The secret life of DVC trees


Alberto Chang

A few of the 46 species of trees on the DVC campus.

Jeannette Chiappone, Copy editor

Next time you’re heading to class, look around. Chances are you’re walking near the gentle canopy of one of the 600 trees on campus.

Each and every tree in high-traffic areas of Diablo Valley College has been inventoried and marked by species, location, health, and structural integrity. Each one plays an important role in an enormous natural ecology that extends well into the surrounding community.

“Trees are hubs for a myriad of lifeforms,” said Torrey Young, an arborist hired by DVC to conduct the inventory.

“The trunks of trees and their branches provide habitat for birds and mammals while buffering winds and rainfall. Their leaves and fruits feed other creatures while providing building supplies for the homes of others. Through endless symbiotic relationships they provide a framework for support and nutrition for other plant life.”

Even the manner in which trees decay is part of an intricate interconnection of life,  Young says. “Their falling leaves and twigs protect the soil surface and reduce erosion while sheltering a myriad of organisms. They interact in the soil with fungi and insects and they contribute to soil development in the decay of their shed parts.”

The campus tree survey was conducted when safety concerns became a critical issue, John Nahlen, DVC vice president of business and administrative services says.

In 2014, “we had a couple of pretty heavy rains and lost two or three trees that fell over. We lost one really nice, large tree over by the library, one by the old counseling center. Then we lost at least one, maybe two, by the music building.”

Young and his company, Dryad, which is the name of a mythical forest nymph, inventoried 260 individual trees in DVC’s high-traffic areas. Sadly, a number of them needed to be removed because their structural integrity was compromised and they posed a safety risk. Still, 600-700 healthy trees remain on DVC’s campus, Young says.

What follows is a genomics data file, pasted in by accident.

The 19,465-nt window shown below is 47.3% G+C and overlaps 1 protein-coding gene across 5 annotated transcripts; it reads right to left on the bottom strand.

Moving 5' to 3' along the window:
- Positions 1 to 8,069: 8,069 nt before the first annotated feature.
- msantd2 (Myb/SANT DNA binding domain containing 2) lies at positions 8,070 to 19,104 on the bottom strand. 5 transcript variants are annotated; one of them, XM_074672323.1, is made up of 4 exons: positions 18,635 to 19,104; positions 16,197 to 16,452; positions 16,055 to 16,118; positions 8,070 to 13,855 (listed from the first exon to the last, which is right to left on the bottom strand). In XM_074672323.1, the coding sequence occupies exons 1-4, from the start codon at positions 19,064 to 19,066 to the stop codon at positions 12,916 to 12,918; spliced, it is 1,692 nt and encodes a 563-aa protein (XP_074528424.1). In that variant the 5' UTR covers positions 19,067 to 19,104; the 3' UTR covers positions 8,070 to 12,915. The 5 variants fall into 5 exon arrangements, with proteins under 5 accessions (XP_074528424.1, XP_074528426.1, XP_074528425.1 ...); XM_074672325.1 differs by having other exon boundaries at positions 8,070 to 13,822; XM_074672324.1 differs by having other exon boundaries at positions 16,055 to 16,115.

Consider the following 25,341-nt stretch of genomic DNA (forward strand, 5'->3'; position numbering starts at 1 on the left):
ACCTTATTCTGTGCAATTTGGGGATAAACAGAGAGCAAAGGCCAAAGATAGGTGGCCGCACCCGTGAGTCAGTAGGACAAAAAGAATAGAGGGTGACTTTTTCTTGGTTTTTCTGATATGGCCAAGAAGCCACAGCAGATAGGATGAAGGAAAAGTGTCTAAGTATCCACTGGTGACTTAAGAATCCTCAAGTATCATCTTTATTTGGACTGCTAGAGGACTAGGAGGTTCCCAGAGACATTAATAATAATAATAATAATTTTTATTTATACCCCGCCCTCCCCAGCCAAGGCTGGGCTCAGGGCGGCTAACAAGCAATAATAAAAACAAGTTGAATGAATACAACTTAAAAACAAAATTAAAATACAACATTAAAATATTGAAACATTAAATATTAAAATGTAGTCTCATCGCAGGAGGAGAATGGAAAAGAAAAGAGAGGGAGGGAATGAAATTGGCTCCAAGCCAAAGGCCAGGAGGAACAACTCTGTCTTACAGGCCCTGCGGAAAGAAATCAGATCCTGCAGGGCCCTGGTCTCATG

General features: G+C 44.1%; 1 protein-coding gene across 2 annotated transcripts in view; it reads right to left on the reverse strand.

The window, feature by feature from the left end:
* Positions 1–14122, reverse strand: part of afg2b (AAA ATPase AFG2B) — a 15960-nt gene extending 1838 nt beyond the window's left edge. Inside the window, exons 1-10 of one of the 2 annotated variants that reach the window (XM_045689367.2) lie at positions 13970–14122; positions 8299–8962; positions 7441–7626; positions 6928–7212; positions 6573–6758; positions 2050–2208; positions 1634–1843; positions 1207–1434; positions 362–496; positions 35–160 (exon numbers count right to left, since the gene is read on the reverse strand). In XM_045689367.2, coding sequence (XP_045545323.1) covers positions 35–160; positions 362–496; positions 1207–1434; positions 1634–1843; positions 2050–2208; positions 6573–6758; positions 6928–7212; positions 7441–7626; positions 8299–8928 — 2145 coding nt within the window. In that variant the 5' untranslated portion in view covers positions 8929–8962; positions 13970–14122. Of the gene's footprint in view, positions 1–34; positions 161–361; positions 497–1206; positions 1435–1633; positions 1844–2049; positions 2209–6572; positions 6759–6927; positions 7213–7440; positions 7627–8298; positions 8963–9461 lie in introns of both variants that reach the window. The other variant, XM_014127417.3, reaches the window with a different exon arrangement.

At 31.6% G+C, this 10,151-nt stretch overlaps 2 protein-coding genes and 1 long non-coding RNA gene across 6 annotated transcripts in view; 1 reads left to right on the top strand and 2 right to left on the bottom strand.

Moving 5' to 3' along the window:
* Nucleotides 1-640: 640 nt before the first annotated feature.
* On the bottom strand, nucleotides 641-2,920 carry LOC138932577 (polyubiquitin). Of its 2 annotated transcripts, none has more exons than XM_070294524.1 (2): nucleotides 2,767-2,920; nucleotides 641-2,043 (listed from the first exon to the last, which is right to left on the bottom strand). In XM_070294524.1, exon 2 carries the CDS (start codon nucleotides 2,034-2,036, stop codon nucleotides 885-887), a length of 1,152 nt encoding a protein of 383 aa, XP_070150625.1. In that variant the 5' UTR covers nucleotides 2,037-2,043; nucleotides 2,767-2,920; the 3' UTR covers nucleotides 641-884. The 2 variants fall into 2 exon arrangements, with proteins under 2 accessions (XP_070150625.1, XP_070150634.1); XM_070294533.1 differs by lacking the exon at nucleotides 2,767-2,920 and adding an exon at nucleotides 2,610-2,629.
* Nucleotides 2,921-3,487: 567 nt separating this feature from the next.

Nahlen says the last few years of drought have not impacted DVC vegetation because “our landscaping is on recycled water.” But issues with the irrigation system are a challenge. “A number of our irrigation control boxes have copper wire in them. We’ve had vandals that break in and steal the wire. Some of our irrigation systems are old, hard to maintain. We’re trying to work some projects in to replace them.”

So far, the trees have withstood the spotty irrigation.

Young says, “In the absence of human management, many species thrive for hundreds and even thousands of years. Trees are extremely responsive to conditions and develop in a manner most conducive to thriving in a given environment.”

Each tree on campus can potentially take in 48 pounds of carbon dioxide per year, according to the Arbor Environmental Alliance, and an acre of forest can sequester as much as 100 metric tons of carbon dioxide over time.

And of course, green vegetation on land and in the oceans makes 95 percent of all the oxygen on Earth. Breathe that in.

Yet the impact of trees on humans is more than just physical, Young says. “Trees inspire a kaleidoscope of emotions, sounds, movements and aesthetic enchantment beyond measure, inspiring artwork, poetry and stories.”

Look around next time you’re heading to class. Gaze up and just notice the 600 magnificent trees quietly sustaining life and providing beauty around you as you go on your way.